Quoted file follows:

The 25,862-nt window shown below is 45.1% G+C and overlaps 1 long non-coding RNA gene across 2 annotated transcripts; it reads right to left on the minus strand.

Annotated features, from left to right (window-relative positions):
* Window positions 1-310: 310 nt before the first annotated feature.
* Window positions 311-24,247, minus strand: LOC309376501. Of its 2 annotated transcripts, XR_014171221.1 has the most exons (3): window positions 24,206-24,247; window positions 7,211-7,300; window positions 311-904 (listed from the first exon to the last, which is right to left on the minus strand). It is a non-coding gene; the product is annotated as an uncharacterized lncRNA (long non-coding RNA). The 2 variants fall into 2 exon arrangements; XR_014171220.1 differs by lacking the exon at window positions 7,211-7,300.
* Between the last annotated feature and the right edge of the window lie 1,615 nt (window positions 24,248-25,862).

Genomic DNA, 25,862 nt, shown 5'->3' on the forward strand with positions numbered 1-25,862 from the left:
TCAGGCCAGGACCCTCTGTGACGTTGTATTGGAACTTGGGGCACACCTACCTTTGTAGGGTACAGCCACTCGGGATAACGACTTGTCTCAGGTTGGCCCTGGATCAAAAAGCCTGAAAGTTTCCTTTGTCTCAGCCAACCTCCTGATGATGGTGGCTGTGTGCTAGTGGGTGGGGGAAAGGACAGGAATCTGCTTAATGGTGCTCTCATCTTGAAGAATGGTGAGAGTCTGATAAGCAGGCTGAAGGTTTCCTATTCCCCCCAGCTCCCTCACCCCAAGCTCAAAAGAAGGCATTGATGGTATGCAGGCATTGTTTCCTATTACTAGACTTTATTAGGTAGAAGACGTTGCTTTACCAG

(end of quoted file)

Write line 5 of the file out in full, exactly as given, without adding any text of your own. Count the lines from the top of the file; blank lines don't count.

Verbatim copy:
* Between the last annotated feature and the right edge of the window lie 1,615 nt (window positions 24,248-25,862).